The St. Regis Mohawk Tribe chiefs and counselors, for several years now, as the only democratically elected government on the Mohawk reservation, have been doing their best to design a sound political process of community discussion and policy making. Through open and quite vocal community meetings and by the ballot box, they are accomplishing this goal.
A commendable level of attention to community education is obvious these days at Akwesasne. The present tribal council, in particular, has stepped over backwards to gather the community opinion on major policy matters. At the latest monthly tribal meeting, a clear tribal budget was made available and the community at large has been surveyed on the main elements of the negotiations with New York State. It is a community process that has finally placed Akwesasne in good communications and bargaining position with the negotiators and legislators from New York. The chiefs are hammering out long-term agreements that could finance a major economic foundation for the Mohawk community for generations to come.
Thus the jurisdictional dysfunction could not have come at a more inappropriate time. With the longhouse councils now stepping in to claim a jurisdiction over the most fundamental of governmental functions - licensing and taxation - the careful negotiating process with one representative government firmly at the helm can be endangered to the point of disarray. The simultaneous moves by Mohawk Nation longhouse senior chiefs and by the heads of the Kanienkahaka longhouse are completely regrettable. They open both longhouses, which are at their best places and sources of spiritual ceremony, to charges of irresponsible obstruction. This comes at a moment when the legally-empowered government needs to be supported by the most united voice possible from within the community.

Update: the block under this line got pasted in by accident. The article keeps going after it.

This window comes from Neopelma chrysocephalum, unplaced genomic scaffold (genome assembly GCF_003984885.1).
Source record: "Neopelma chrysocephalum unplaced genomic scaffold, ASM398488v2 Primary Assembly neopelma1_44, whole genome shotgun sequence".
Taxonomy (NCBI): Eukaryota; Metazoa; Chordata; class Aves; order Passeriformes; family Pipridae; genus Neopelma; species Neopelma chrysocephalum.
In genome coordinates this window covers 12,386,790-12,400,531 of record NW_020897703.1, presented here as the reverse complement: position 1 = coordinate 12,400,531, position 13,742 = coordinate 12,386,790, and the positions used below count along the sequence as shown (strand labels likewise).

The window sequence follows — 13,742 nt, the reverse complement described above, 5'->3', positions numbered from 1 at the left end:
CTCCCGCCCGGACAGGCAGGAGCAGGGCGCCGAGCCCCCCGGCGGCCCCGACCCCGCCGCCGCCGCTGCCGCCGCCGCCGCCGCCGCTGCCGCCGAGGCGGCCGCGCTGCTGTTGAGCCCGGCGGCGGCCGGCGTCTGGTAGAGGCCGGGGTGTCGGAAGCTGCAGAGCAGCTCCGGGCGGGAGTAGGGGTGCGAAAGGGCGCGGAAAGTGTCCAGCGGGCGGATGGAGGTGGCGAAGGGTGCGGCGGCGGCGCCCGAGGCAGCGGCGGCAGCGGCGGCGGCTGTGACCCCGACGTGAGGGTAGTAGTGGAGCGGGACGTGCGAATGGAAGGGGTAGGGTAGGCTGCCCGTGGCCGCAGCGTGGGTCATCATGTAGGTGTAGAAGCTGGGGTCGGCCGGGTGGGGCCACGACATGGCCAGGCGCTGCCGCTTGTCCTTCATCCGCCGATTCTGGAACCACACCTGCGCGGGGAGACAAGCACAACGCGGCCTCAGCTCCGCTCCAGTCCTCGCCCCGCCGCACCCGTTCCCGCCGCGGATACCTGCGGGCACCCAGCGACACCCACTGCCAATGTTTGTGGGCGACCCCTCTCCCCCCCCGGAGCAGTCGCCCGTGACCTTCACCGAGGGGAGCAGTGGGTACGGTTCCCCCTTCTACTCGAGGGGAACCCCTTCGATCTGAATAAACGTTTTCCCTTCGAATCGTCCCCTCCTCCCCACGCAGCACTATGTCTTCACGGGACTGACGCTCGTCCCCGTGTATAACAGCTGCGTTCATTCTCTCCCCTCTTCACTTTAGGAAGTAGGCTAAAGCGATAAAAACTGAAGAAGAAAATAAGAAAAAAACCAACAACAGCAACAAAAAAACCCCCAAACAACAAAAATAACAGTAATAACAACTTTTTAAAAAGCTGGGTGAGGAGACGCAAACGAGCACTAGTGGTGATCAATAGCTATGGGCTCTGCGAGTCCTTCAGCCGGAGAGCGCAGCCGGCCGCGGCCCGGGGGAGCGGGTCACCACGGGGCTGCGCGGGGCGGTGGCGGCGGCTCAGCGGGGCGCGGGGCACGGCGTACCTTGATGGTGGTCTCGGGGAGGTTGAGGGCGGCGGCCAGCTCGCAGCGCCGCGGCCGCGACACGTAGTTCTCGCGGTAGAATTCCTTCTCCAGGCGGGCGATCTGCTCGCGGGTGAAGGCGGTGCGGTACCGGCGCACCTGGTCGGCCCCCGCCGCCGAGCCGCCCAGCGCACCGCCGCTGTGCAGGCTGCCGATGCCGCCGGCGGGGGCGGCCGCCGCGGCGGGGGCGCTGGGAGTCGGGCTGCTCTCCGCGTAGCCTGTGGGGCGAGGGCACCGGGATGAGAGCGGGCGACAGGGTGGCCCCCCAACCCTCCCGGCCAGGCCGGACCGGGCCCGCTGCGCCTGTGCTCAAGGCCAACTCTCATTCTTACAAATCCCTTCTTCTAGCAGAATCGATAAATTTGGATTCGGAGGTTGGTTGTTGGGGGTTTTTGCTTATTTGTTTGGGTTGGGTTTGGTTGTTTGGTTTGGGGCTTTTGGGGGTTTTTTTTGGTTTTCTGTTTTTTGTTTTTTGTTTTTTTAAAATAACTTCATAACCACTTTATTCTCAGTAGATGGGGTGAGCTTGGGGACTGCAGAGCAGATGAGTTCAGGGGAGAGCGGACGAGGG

There are several crucial issues before Akwesasne, beyond the continued improvement of services and accountability in government. They include: getting the most advantageous settlement of long standing land claims; developing the economic planning portfolio (which could see a lucrative casino in the Catskills region of the state), and; defend the tax-protected tobacco and oil products enterprises that form the present backbone of the reservation economy.